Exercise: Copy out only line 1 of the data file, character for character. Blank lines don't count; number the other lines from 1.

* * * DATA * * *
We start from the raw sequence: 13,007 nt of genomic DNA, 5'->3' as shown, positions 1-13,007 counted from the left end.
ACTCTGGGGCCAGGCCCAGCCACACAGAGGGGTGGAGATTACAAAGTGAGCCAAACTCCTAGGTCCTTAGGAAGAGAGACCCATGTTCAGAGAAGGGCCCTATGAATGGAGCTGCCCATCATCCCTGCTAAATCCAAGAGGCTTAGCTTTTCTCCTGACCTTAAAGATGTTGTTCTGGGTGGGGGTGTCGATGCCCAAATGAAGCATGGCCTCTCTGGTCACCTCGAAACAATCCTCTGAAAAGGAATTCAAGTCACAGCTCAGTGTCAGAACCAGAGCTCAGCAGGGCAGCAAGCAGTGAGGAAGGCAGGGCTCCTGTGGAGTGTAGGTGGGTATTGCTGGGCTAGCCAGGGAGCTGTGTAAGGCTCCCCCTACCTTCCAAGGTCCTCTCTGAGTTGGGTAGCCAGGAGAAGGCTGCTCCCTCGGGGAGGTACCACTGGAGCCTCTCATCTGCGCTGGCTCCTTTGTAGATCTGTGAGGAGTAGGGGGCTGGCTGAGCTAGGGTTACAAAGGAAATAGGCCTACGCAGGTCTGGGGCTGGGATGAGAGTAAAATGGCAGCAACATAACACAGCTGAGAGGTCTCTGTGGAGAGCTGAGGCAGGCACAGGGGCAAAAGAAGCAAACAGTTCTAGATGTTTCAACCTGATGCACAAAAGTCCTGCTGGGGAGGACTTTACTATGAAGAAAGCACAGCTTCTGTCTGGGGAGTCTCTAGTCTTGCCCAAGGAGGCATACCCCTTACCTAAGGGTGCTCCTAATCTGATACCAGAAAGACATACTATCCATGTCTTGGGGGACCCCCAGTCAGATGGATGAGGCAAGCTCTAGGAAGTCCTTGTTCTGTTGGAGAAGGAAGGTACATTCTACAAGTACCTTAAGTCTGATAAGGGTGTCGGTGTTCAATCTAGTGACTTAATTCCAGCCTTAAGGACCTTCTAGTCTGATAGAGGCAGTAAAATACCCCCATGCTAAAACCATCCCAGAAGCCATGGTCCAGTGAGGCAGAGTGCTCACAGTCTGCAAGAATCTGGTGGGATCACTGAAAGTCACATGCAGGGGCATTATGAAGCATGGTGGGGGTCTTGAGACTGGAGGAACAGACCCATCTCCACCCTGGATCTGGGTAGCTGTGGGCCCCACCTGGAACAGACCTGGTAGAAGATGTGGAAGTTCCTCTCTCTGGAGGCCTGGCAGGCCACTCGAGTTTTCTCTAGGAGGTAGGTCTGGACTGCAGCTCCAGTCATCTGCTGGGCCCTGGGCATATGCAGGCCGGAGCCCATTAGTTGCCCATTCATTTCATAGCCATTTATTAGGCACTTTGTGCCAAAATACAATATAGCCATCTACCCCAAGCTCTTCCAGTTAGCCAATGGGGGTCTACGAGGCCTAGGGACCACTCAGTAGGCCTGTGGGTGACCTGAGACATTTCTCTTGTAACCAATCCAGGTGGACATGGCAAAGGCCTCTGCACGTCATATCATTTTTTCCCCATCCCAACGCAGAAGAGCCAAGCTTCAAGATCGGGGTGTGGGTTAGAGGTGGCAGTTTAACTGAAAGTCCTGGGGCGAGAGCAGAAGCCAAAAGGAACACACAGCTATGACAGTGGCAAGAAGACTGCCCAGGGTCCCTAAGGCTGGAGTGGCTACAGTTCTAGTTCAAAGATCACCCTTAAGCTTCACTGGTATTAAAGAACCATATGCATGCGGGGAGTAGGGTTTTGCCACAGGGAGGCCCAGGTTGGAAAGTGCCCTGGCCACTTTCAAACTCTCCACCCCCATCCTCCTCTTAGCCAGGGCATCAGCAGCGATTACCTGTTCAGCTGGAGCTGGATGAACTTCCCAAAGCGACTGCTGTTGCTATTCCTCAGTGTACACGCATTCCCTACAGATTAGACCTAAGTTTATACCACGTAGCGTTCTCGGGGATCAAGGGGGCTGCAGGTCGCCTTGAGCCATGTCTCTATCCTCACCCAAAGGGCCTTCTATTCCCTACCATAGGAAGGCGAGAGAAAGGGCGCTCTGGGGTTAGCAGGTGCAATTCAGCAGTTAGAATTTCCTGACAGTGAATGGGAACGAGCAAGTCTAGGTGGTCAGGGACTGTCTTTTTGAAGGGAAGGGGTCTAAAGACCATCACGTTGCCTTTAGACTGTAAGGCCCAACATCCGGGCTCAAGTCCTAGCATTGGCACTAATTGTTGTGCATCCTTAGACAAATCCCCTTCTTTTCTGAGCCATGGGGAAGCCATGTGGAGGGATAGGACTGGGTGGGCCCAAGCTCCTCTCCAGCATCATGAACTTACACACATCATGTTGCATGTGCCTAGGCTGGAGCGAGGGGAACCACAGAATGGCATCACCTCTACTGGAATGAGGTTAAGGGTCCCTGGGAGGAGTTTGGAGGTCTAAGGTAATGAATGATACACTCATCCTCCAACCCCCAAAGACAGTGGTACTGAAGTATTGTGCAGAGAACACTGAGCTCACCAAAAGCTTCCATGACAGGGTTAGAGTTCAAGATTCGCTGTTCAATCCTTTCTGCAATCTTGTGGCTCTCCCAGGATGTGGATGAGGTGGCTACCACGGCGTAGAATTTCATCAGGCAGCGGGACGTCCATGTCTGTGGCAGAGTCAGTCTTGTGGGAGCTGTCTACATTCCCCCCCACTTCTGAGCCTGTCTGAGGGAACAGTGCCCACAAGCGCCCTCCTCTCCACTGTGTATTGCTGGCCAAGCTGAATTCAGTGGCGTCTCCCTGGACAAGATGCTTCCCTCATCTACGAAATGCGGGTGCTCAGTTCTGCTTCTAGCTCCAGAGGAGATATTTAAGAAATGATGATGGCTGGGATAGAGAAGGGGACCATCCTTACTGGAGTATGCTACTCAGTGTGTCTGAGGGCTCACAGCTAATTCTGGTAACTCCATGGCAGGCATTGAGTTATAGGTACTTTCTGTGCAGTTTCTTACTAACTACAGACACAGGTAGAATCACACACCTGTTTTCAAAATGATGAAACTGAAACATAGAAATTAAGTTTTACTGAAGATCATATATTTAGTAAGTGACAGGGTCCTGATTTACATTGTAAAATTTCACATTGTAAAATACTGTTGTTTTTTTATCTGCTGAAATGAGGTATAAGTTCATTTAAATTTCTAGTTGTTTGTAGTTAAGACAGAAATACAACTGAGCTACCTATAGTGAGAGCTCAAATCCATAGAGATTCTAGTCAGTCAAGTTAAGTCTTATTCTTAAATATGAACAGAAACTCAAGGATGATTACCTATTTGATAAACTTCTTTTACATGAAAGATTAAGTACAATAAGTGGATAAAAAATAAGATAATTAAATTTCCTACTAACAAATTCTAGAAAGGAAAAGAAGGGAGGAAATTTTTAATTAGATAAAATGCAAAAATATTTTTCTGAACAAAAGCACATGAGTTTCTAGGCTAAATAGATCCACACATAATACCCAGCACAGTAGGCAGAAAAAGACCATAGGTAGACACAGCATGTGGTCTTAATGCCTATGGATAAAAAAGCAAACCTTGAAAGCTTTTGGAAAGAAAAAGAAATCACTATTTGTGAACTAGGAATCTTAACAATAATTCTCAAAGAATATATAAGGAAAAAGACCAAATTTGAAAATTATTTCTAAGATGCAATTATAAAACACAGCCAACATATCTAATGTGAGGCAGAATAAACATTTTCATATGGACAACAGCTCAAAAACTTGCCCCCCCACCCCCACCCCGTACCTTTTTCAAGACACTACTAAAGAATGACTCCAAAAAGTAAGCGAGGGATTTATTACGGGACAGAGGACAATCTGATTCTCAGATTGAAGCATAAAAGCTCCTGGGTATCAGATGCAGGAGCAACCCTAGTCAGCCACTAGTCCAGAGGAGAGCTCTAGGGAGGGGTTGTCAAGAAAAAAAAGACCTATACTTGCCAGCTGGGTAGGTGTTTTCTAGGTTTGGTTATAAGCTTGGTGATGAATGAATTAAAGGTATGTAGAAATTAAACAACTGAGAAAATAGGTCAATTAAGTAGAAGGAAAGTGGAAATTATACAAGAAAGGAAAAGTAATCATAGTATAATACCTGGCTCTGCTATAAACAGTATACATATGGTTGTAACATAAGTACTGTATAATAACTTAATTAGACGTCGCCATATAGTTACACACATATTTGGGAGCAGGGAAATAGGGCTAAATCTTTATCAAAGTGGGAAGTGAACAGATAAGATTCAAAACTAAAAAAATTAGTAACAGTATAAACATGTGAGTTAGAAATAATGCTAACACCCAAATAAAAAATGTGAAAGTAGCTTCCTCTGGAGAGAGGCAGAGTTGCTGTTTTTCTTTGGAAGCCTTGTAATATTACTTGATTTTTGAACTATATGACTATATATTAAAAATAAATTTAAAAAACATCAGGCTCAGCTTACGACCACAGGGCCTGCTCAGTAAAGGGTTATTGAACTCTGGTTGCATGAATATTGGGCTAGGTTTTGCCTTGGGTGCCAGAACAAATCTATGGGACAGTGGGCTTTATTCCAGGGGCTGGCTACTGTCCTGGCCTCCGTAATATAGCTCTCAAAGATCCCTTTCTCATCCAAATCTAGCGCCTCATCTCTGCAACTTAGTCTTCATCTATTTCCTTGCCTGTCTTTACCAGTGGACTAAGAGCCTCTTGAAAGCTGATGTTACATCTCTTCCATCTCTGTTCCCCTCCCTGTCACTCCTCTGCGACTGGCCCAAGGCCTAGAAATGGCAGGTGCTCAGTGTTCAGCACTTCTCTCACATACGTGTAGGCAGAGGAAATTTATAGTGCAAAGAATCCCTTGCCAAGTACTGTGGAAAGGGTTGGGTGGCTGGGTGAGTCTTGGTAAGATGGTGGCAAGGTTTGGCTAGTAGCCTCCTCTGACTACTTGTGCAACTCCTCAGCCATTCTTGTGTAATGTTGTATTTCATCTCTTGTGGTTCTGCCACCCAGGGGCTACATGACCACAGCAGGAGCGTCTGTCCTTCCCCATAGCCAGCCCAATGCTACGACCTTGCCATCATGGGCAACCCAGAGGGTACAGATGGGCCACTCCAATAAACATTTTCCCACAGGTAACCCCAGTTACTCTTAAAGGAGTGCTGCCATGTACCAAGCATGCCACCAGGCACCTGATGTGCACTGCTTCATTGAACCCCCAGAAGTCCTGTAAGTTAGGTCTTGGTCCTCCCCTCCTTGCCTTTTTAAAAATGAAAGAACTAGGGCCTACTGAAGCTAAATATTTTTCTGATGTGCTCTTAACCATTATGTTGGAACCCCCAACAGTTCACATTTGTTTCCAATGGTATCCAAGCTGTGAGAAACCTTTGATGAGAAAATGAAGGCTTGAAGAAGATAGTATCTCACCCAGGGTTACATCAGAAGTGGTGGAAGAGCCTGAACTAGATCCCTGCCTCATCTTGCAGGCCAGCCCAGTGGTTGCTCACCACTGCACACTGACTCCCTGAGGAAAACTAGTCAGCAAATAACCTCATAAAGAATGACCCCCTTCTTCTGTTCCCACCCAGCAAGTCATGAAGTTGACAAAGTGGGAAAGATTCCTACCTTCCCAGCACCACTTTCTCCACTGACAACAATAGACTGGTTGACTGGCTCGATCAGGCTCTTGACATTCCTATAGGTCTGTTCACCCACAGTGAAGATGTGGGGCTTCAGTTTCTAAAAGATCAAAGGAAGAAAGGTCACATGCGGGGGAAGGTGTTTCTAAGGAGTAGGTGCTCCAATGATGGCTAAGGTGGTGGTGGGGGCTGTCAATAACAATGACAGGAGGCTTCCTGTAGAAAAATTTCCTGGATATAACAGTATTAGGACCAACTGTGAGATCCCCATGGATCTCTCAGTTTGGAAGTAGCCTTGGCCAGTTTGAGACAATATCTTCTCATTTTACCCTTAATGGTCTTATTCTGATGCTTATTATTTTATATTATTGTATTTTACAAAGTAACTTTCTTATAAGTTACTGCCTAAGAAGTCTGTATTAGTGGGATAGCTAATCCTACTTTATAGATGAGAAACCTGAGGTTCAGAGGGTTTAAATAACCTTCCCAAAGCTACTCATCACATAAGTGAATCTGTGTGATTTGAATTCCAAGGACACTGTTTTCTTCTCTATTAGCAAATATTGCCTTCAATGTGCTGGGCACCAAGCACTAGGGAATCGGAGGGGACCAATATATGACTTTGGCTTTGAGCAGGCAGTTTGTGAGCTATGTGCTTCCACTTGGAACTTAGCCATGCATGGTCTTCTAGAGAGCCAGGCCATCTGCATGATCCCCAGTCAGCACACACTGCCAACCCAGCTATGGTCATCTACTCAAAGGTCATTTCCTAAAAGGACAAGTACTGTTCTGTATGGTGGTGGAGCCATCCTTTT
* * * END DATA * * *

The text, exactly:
We start from the raw sequence: 13,007 nt of genomic DNA, 5'->3' as shown, positions 1-13,007 counted from the left end.